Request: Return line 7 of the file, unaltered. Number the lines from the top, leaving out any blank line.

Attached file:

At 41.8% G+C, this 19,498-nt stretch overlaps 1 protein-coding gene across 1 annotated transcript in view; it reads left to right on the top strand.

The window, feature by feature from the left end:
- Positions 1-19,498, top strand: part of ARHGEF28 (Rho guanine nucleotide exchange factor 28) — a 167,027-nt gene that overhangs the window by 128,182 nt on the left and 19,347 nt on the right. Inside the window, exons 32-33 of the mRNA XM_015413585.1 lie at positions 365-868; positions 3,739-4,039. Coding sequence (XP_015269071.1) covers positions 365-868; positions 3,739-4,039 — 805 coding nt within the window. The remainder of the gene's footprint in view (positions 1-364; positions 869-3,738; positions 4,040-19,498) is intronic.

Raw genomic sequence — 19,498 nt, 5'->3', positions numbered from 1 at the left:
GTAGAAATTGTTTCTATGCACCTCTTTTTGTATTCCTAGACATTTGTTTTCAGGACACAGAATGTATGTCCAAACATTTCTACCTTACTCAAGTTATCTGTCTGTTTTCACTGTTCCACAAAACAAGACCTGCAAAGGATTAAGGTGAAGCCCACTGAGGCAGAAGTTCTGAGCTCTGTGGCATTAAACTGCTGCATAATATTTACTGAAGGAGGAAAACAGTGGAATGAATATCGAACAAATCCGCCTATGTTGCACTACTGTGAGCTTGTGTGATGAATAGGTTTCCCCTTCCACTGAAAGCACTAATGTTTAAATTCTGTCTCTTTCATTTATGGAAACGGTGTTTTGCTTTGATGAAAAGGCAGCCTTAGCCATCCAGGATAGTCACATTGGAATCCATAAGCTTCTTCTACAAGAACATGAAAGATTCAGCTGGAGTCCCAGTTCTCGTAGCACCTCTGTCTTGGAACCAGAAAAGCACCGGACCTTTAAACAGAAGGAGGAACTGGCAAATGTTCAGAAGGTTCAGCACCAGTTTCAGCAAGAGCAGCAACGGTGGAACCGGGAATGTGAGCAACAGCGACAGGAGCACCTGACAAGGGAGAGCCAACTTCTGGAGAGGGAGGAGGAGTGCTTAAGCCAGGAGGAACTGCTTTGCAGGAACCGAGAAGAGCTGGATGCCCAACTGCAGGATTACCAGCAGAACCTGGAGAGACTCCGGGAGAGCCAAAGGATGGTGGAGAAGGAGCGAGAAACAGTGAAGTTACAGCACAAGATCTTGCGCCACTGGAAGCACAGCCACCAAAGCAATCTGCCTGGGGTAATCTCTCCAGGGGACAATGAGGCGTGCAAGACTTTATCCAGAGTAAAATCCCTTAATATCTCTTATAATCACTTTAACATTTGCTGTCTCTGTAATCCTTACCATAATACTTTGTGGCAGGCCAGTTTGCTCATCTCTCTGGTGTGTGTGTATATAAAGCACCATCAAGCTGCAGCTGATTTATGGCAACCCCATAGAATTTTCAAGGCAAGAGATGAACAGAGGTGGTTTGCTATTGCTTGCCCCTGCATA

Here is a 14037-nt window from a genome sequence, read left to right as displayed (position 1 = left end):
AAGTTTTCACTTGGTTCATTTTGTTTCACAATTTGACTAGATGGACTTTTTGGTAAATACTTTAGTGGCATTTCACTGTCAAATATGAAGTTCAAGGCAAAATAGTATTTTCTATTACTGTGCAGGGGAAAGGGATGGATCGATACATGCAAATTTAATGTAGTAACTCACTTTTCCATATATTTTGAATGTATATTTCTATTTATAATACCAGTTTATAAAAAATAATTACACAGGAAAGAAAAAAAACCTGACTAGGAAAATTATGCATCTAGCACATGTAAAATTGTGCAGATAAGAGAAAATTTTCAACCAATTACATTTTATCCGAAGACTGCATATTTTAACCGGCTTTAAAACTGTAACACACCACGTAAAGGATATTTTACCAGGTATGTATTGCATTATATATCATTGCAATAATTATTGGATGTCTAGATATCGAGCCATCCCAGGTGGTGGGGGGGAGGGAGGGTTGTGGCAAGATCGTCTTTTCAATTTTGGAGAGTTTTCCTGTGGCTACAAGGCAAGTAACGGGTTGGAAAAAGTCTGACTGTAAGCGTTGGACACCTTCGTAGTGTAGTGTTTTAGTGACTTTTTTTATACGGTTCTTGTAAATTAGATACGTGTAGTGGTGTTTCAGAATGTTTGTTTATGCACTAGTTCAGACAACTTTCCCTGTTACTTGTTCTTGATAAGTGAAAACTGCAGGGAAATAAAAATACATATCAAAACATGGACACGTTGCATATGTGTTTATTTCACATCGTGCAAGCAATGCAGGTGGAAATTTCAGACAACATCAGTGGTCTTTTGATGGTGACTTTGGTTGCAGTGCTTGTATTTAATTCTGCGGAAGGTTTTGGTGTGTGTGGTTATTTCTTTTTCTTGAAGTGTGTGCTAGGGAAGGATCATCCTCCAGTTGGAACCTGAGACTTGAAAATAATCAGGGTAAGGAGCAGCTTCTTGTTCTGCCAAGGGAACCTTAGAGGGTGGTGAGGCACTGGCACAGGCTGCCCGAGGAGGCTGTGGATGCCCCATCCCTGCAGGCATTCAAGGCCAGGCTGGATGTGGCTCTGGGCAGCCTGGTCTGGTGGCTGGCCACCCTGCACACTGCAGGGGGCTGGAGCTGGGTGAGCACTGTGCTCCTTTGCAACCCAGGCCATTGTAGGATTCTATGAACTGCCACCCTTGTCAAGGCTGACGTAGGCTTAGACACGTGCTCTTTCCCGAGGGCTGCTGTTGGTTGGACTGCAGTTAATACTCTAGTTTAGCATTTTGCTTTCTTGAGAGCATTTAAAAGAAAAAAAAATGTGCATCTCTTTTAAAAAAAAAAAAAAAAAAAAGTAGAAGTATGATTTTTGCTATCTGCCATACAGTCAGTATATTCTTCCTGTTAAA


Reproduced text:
AAGTTTTCACTTGGTTCATTTTGTTTCACAATTTGACTAGATGGACTTTTTGGTAAATACTTTAGTGGCATTTCACTGTCAAATATGAAGTTCAAGGCAAAATAGTATTTTCTATTACTGTGCAGGGGAAAGGGATGGATCGATACATGCAAATTTAATGTAGTAACTCACTTTTCCATATATTTTGAATGTATATTTCTATTTATAATACCAGTTTATAAAAAATAATTACACAGGAAAGAAAAAAAACCTGACTAGGAAAATTATGCATCTAGCACATGTAAAATTGTGCAGATAAGAGAAAATTTTCAACCAATTACATTTTATCCGAAGACTGCATATTTTAACCGGCTTTAAAACTGTAACACACCACGTAAAGGATATTTTACCAGGTATGTATTGCATTATATATCATTGCAATAATTATTGGATGTCTAGATATCGAGCCATCCCAGGTGGTGGGGGGGAGGGAGGGTTGTGGCAAGATCGTCTTTTCAATTTTGGAGAGTTTTCCTGTGGCTACAAGGCAAGTAACGGGTTGGAAAAAGTCTGACTGTAAGCGTTGGACACCTTCGTAGTGTAGTGTTTTAGTGACTTTTTTTATACGGTTCTTGTAAATTAGATACGTGTAGTGGTGTTTCAGAATGTTTGTTTATGCACTAGTTCAGACAACTTTCCCTGTTACTTGTTCTTGATAAGTGAAAACTGCAGGGAAATAAAAATACATATCAAAACATGGACACGTTGCATATGTGTTTATTTCACATCGTGCAAGCAATGCAGGTGGAAATTTCAGACAACATCAGTGGTCTTTTGATGGTGACTTTGGTTGCAGTGCTTGTATTTAATTCTGCGGAAGGTTTTGGTGTGTGTGGTTATTTCTTTTTCTTGAAGTGTGTGCTAGGGAAGGATCATCCTCCAGTTGGAACCTGAGACTTGAAAATAATCAGGGTAAGGAGCAGCTTCTTGTTCTGCCAAGGGAACCTTAGAGGGTGGTGAGGCACTGGCACAGGCTGCCCGAGGAGGCTGTGGATGCCCCATCCCTGCAGGCATTCAAGGCCAGGCTGGATGTGGCTCTGGGCAGCCTGGTCTGGTGGCTGGCCACCCTGCACACTGCAGGGGGCTGGAGCTGGGTGAGCACTGTGCTCCTTTGCAACCCAGGCCATTGTAGGATTCTATGAACTGCCACCCTTGTCAAGGCTGACGTAGGCTTAGACACGTGCTCTTTCCCGAGGGCTGCTGTTGGTTGGACTGCAGTTAATACTCTAGTTTAGCATTTTGCTTTCTTGAGAGCATTTAAAAGAAAAAAAAATGTGCATCTCTTTTAAAAAAAAAAAAAAAAAAAAGTAGAAGTATGATTTTTGCTATCTGCCATACAGTCAGTATATTCTTCCTGTTAAA